This team acquired Harvin. Why in the world would they use an early pick on a receiver? Harvin is not a classic split end. He gets most of his snaps in the slot, although he can split out wide and be used in 2x0 formations that have him and Sidney Rice as the only receivers on the field on the same side of the formation. Golden Tate is also not a classic split end, and is an unrestricted free agent at the end of this season that is unlikely to fit within the team's budget. This draft is stocked with terrific receiver prospects, many of them lanky and fast, perfect for the split end role. Finding someone that could push Rice would not be a bad idea either, based on injury history and future contract uncertainty. If the right talent is sitting there in the 2nd or 3rd round, Schneider will not hesitate to add talent to an already stocked position group.

Quarterback is a bigger stretch, but Brady Quinn and Josh Portis are unlikely to be alone in the battle for the back-up role. Quinn is a veteran insurance policy. The front office would love to see a younger player with more upside win that spot. If a starting caliber player falls to them, they will pull the trigger. 

Other Clear Needs - Offensive Tackle, Safety, Linebacker
The Seahawks are thin at offensive tackle. Breno Giacomini is not the massive liability that a portion of the Seahawks fan base seems to think he is. His pass protection is below average at times, but his run blocking and fit with the other players on that line is better than most realize. That said, he will have competition and better quality depth behind him. 

Winston Guy may step up as a starting-quality safety behind Kam Chancellor, but the team needs to draft more talent at the spot to be sure. There is little reliable depth at the safety spot if Chancellor goes down, and an even bigger gap if Earl Thomas is out. Chris Maragos, Jeron Johnson and Guy are solid role players, but only Guy would appear to have future starter potential. There are quality safety prospects in this draft that will surely tempt the front office.

Even with Wright, Avril and Irvin likely playing large linebacker roles, the team will certainly look to add players that can play WILL or SAM on the chance that the change of roles for those three players does not pan out.

Less Clear Needs - Offensive Guard, Nickel Corner, Tight End, Defensive Tackle
The health of James Carpenter is paramount. He is the only certain starting-caliber guard on the roster. Paul McQuistan, John Moffitt and J.R. Sweezy all started last year, but none have played well enough to earn starting expectations for 2013. McQuistan is a possible salary cap casualty, meaning guard depth will be even more important as he is the only one who has managed to stay healthy and ready thus far. The team will likely look for a player that could swing between right tackle and guard.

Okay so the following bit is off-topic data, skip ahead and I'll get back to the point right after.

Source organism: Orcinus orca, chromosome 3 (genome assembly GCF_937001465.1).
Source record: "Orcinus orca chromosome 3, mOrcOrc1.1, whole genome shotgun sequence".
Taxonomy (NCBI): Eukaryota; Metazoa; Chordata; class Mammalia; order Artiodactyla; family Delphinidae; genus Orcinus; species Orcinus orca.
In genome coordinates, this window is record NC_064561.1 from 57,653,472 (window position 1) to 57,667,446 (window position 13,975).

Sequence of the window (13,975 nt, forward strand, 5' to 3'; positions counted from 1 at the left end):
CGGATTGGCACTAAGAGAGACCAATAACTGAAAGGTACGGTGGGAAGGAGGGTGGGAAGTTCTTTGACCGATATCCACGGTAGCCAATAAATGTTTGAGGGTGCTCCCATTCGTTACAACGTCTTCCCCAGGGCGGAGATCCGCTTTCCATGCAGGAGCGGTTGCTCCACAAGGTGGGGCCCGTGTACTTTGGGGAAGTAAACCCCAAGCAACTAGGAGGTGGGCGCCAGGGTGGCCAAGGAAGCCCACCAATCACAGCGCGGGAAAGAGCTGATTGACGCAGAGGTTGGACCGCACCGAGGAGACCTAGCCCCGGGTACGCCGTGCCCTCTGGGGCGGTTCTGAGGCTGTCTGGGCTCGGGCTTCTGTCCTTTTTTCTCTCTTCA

Seattle has an embarrassment of riches at the cornerback position. Set aside Brandon Browner and Richard Sherman for a moment, the combination of Antoine Winfield and Walter Thurmond could start for 70% of the league. That is without even bringing up Jeremy Lane, Byron Maxwell and Will Blackmon. Still, Thurmond and Winfield are unrestricted free agents after this season, and none of the other players have proven they can play nickel corner. The team could spend one of their many picks on this role.

The signing of Darren Fells was a quiet start to what became a frenzy of free agent activity for Seattle. It is not clear whether the team sees him as a long-term project or a potential role player this season. There are a number of tight ends worth looking at in the draft, and what the team does at that position will give a good indication where Fells falls on the depth chart.

Any time the team can add a disruptive interior lineman, they will do so. There is a rather large pile now  at the tackle position with Jaye Howard, Brandon Mebane, Tony McDaniel, Greg Scruggs, Clinton McDonald, and players that swing inside like Michael Bennett and Bryant. Only McDaniel and McDonald are proven gap eaters at 3-technique tackle, and only as rotational players. Quinn may feel comfortable with what he has, but it would not be a surprise to see a thick run stuffer added to the mix.

No True Needs
Ok, I lied. This team does not need the draft next week to compete for a Super Bowl. They have answers at every position. They simply will be adding levels of luxury to an already-loaded roster. Even then, the priorities described above are based on what positions have the most risk now, and in the near future, due to performance, contract status, durability, and importance of position. Pull out your popcorn, because there should be no stress associated with the draft next week.